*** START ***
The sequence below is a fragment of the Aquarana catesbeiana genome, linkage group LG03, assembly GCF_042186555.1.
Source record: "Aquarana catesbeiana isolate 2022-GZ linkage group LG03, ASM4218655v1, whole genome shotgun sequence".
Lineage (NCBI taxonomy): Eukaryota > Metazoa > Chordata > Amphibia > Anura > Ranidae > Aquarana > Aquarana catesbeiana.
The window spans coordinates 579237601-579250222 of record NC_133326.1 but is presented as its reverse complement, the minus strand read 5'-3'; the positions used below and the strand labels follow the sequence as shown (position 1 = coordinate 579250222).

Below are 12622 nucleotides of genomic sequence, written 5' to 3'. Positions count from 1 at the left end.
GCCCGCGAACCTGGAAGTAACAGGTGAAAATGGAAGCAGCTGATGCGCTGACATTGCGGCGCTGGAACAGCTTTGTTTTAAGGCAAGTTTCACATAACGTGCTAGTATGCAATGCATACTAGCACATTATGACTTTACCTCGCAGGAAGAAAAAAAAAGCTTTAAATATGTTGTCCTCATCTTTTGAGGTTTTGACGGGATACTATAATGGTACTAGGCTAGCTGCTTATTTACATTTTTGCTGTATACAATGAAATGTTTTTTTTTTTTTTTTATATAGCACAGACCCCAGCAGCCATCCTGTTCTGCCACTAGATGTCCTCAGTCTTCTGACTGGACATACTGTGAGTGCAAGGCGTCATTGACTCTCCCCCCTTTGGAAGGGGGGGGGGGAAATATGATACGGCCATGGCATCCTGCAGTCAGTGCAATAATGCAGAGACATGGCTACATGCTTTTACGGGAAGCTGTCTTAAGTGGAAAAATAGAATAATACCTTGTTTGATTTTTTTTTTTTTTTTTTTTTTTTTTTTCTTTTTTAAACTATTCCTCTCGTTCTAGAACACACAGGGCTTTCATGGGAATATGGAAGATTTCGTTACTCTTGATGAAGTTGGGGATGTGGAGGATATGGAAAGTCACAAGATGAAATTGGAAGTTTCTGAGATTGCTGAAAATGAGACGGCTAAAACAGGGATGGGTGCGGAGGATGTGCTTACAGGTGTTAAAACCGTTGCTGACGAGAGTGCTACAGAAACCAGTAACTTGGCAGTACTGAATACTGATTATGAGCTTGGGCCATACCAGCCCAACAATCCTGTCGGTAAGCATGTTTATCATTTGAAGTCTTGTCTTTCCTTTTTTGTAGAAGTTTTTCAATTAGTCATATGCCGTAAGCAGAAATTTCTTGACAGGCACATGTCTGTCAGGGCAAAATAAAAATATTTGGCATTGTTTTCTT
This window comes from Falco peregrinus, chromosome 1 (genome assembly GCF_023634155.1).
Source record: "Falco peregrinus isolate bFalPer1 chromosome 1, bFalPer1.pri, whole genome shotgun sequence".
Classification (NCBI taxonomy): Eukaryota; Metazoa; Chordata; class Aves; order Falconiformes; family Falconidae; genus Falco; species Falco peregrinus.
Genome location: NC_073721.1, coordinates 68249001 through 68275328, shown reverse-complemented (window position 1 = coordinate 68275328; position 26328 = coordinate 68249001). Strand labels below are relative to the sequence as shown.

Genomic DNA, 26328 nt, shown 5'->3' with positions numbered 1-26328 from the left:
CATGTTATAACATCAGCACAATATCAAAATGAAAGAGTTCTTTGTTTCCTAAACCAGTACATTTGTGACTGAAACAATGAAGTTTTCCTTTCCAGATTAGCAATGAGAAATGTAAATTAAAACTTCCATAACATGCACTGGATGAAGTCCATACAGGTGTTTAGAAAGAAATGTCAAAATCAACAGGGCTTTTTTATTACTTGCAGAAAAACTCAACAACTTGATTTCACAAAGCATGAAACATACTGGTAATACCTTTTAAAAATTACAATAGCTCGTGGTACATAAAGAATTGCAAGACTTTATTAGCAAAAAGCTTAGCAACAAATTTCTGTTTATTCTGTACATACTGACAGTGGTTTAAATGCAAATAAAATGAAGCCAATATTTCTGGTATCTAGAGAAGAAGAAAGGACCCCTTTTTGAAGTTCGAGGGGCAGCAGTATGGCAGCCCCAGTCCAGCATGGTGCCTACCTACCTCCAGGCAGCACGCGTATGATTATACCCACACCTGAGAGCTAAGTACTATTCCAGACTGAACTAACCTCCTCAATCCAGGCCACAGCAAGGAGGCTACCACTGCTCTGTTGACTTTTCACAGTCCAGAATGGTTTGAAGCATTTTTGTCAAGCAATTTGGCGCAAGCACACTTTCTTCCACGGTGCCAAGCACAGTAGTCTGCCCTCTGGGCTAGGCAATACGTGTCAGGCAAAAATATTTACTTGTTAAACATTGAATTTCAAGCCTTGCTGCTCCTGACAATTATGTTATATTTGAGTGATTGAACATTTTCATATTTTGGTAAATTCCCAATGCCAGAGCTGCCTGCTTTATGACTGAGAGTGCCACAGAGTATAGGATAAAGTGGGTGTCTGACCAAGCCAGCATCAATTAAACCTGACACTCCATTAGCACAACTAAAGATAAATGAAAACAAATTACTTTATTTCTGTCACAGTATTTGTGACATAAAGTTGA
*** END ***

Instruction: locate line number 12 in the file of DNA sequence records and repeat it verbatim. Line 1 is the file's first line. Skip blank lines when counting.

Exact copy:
CATGTTATAACATCAGCACAATATCAAAATGAAAGAGTTCTTTGTTTCCTAAACCAGTACATTTGTGACTGAAACAATGAAGTTTTCCTTTCCAGATTAGCAATGAGAAATGTAAATTAAAACTTCCATAACATGCACTGGATGAAGTCCATACAGGTGTTTAGAAAGAAATGTCAAAATCAACAGGGCTTTTTTATTACTTGCAGAAAAACTCAACAACTTGATTTCACAAAGCATGAAACATACTGGTAATACCTTTTAAAAATTACAATAGCTCGTGGTACATAAAGAATTGCAAGACTTTATTAGCAAAAAGCTTAGCAACAAATTTCTGTTTATTCTGTACATACTGACAGTGGTTTAAATGCAAATAAAATGAAGCCAATATTTCTGGTATCTAGAGAAGAAGAAAGGACCCCTTTTTGAAGTTCGAGGGGCAGCAGTATGGCAGCCCCAGTCCAGCATGGTGCCTACCTACCTCCAGGCAGCACGCGTATGATTATACCCACACCTGAGAGCTAAGTACTATTCCAGACTGAACTAACCTCCTCAATCCAGGCCACAGCAAGGAGGCTACCACTGCTCTGTTGACTTTTCACAGTCCAGAATGGTTTGAAGCATTTTTGTCAAGCAATTTGGCGCAAGCACACTTTCTTCCACGGTGCCAAGCACAGTAGTCTGCCCTCTGGGCTAGGCAATACGTGTCAGGCAAAAATATTTACTTGTTAAACATTGAATTTCAAGCCTTGCTGCTCCTGACAATTATGTTATATTTGAGTGATTGAACATTTTCATATTTTGGTAAATTCCCAATGCCAGAGCTGCCTGCTTTATGACTGAGAGTGCCACAGAGTATAGGATAAAGTGGGTGTCTGACCAAGCCAGCATCAATTAAACCTGACACTCCATTAGCACAACTAAAGATAAATGAAAACAAATTACTTTATTTCTGTCACAGTATTTGTGACATAAAGTTGA